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Humans and the Environment

  • Title: Humans and the Environment
  • Level: Grades 4-6
  • Duration:    Six to Eight weeks
  • Developed by: Carole Bollini, Teacher/Student Instructor, Workshops for a better world

Science Objective #4

Illustrate the relationship between human well-being, environmentalism and the interests of animals.

Unit Overview

The diet-health connection established in the 1980's is evolving, in the 1990's, into a diet-health-environment connection. This unit will illustrate how our daily choices in the areas o diet, exercise, recreation hobbies and attitudes affect not only our own well-being,but also the well-being of other animals and all living things.


Students will be able to understand the concepts of health and environment.

MOTIVATION: Ask students the questions:

  1. When a doctor talks about your "health" what does he think makes you healthy?
  2. What does the word "environment" mean? Could it mean your home? What else could it mean?

AIM: There are many ideas associated with these two concepts that have to be clarified in the students' minds, before further discussion.


  • Discuss ideas about health. Ask the question: "What do we need to be healthy?" As the students give answers, make up a list of needs on the board to be transferred later in a three- dimensional map, if desired.
  • Ask the question "What needs do we share with other animals?"

Have the class construct a list of animals' needs.

  • Discuss with the class what components make up the environment. Ask the question: "What is the environment?" Make a diagram of concentric circles on the board with the student at the center and the circles representing various levels of his/her environment.
  • Ask the question: "What are some animals you can find at each level of the environment?" Have the students write in the names of various animals at each level.

SUMMARY: Health means many things to many people. It is generally agreed that the following element should be present for health:

* fresh, clean air
* adequate, but not excessive sunlight
* fresh, clean water
* fresh, uncontaminated food
* adequate sleep and rest
* appropriate exercise/freedom to move
* freedom from excessive pain
* positive emotional stimulation and expression of emotions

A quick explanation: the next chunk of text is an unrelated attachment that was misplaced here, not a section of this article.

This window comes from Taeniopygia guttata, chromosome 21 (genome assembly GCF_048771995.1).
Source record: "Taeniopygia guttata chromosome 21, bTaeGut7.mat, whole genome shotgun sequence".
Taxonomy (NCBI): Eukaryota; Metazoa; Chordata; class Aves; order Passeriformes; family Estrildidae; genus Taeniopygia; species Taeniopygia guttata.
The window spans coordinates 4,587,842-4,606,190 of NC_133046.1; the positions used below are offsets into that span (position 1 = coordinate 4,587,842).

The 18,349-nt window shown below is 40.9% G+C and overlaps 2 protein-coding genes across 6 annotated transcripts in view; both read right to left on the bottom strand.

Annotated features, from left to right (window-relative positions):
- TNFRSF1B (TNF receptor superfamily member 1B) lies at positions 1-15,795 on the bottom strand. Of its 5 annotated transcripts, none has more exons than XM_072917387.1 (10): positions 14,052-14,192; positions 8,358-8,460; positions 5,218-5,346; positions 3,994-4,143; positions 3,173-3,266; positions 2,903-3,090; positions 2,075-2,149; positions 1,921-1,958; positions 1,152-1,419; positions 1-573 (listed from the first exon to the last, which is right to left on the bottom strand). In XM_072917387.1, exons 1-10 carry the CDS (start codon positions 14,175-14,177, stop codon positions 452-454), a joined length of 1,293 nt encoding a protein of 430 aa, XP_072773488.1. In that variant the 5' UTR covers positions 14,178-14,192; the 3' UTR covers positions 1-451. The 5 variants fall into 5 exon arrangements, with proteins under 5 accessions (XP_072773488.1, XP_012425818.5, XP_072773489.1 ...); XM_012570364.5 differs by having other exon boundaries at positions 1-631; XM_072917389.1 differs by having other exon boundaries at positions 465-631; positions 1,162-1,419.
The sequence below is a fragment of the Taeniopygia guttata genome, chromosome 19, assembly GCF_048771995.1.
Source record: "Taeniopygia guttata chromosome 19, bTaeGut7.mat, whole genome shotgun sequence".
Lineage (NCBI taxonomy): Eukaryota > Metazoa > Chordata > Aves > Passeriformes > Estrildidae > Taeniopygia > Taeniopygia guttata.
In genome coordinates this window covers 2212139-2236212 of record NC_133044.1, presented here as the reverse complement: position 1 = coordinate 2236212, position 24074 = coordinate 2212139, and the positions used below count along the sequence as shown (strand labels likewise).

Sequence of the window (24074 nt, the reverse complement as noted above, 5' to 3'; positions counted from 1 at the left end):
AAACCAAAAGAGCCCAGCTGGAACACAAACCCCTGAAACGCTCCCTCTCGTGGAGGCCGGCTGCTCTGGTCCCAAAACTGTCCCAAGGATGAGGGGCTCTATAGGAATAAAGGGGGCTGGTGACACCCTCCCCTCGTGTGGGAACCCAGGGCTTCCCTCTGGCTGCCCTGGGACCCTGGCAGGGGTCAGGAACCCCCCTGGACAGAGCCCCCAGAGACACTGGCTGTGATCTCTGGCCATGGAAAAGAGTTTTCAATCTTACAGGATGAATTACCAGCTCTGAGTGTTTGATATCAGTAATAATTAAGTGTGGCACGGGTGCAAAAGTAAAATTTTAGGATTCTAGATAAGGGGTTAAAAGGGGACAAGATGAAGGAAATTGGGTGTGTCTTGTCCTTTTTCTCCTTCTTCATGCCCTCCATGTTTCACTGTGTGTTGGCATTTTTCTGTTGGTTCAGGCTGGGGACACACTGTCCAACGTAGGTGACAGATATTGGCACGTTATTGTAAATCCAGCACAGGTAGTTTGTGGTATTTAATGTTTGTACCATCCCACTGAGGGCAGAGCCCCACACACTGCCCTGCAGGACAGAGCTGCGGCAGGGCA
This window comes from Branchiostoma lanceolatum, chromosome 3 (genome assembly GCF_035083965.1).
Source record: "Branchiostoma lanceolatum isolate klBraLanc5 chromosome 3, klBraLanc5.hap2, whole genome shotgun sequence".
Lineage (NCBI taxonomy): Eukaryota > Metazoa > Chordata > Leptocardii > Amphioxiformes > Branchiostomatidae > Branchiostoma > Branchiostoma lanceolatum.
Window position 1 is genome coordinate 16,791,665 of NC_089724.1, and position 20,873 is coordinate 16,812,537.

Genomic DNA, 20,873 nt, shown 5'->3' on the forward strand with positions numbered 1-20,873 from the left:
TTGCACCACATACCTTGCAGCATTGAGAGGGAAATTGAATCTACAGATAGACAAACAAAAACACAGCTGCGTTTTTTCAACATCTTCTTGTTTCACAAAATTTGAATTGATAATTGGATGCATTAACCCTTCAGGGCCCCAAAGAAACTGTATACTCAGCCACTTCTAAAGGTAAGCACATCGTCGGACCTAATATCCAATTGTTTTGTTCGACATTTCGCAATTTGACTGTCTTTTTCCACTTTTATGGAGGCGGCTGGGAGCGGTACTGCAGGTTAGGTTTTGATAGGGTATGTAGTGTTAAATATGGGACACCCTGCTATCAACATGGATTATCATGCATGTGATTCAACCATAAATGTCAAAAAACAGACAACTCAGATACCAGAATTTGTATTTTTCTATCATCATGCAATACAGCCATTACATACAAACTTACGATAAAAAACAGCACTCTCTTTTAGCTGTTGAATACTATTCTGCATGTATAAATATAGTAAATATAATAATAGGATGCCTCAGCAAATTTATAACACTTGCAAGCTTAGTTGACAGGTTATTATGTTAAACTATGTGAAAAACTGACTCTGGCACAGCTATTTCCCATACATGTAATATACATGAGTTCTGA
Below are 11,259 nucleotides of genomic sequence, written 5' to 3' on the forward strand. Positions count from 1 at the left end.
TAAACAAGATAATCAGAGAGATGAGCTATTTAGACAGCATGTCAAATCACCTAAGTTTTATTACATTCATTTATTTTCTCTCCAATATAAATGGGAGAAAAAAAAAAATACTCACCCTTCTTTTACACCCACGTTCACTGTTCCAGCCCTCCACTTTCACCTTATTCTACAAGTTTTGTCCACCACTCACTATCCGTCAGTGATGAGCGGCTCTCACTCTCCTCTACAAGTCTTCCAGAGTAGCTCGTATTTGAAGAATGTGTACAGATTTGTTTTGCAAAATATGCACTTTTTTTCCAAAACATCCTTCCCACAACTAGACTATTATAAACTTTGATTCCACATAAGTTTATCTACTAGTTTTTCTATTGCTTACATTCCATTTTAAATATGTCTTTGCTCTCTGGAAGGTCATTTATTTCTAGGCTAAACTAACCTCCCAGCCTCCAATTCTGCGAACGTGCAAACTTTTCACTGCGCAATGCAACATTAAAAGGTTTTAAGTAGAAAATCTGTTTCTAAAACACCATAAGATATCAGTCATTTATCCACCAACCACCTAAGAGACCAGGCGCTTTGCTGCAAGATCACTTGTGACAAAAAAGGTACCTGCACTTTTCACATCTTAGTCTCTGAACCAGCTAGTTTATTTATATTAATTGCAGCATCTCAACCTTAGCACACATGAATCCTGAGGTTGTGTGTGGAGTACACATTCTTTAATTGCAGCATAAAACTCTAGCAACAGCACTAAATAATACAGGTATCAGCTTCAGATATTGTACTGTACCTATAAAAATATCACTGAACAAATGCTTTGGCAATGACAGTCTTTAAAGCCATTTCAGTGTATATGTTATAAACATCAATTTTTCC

* coping with negative emotions in a socially acceptable way
* privacy/freedom from excessive interference/quiet time
* mental stimulation/learning/recreation/fun
* expression of creativity
* positive role models

It has been found that other animals share many of these same survival/comfort needs. A holistic approach to human and animal health is increasingly being emphasized by environmental scientists as necessary for a balanced world environment.


Students will be able to identify the components of a healthy versus unhealthy way of living ("lifestyle".)

MOTIVATION: Ask the questions:

1. What are the things you can do every day to make yourself feel healthy?
2. What do some people do that makes them unhealthy?

AIM: Compare healthy versus unhealthy actions and habits that students might take and follow during one sample day.


* Class discussion of what actions and habits appear in their lives every day. Guide discussion within the areas of:

  • Diet: Food and Drink
  • Exercise/Recreation/Hobbies
  • Emotion /Moods
  • Thoughts/Opinions

* Ask students to help make a chart on the board of what foods and drinks are healthy and unhealthy. Discuss this list and modify, if necessary. (See appendices 1. and 2.) Transfer this list to a poster displayed permanently on a bulletin board, if desired.

* Ask students to help make a list of moods and emotions they might feel during the week. Ask how they can handle negative emotions so that they will not hurt themselves or their environment, which includes their family and any animals living with or near them.